Discrimination is a prevalent topic within this book.  Cite some examples that Deo experienced.  Have you experienced any similar actions where you find you can relate?


2 thoughts on “Discrimination

  1. Noemi Ogaz says:

    In the book “Strength In What Remains”, Deo experiences forms of discrimination. For example, near the beginning of the book Deo explains how when he was a little boy he constantly tried to figure out why there were Hutus and why there were Tutsis. He never understood the differences between the two and nobody answered him or helped him understand. So from that point, he had a sense of being discriminated against because the Hutus and the Tutsis would discriminate against each other. Another example of discrimination in “Strength In What Remains” is when he starts to work in New York City. After Deo moved from the dangers in Burundi to New York City, he started working at a grocery store by delivering groceries. Some of his co-workers made fun of him because he was very poor at the time and he knew and understood little English. Some of Deo’s costumers would also look down at him because he spoke very little english and because he was low class. When I was at my old high school, I was discriminated against almost every day. I never understood why some of my classmates would treat me like that. My old high school was around 80% white. There were only a small group of minority kids, now that I think about it; there were only around 4 including me in the whole middle school and high school. Kids would always tell me that I would get nowhere in life because I was Hispanic. Everyone kept bringing me down and I actually started to believe them until I realized that I should be proud of who I am and work hard to prove them all wrong, and so far I have done just that. And I am thankful for the people who ever doubted me because they have pushed me to work harder. By reading this book, It has inspired me to go after what I really want to do with my life because if you want and work hard for something you want, you will eventually get there.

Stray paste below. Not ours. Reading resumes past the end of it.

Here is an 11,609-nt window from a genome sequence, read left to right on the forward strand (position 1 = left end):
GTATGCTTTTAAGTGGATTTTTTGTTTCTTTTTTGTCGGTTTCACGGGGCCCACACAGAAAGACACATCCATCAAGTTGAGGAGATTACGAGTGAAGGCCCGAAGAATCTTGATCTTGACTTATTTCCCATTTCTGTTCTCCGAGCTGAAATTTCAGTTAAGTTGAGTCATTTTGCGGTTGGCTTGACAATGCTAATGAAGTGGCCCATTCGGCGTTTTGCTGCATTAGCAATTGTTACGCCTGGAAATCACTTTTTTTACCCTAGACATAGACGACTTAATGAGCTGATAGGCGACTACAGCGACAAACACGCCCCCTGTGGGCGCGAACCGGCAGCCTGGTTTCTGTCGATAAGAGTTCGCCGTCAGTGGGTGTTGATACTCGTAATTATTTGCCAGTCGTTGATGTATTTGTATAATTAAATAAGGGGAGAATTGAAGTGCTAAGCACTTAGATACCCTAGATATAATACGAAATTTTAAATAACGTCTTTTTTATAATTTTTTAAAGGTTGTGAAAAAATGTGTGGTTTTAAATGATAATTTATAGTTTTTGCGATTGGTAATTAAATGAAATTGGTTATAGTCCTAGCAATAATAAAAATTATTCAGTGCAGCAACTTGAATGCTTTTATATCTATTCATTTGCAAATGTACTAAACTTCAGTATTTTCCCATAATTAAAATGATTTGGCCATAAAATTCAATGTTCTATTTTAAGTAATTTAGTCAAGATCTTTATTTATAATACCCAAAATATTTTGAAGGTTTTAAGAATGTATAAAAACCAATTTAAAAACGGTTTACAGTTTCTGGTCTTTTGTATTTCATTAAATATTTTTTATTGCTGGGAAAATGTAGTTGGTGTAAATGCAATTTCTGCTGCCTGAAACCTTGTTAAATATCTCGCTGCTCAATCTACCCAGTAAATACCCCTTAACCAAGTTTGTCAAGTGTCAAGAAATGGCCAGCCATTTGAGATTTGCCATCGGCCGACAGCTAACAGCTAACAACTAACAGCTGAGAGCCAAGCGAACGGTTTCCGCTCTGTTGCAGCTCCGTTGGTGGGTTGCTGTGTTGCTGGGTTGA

2. In “Strength In What Remains”, Deo faces lots of racial discrimination stunting his growth to becoming a renown doctor. When he first arrives in New York, he was a delivery boy for Gristedes, a supermarket I am very familiar with. The manager of the store treated him like a monkey because he did not speak English and also by his skin color. All the people laughed at the jokes the manager made about Deo and it was just very cruel. Though I have not experienced racial discrimination to that extent, I have been ridiculed because of my Hispanic last name and skin color. At a tennis place that I wanted to play, my mom said that I wanted to sign up for playing at the place and they did not let me play just because of my skin color. I do not know what Deo felt like about ridiculing to that point but I do have that feeling of being discriminated before and I know what it feels like.

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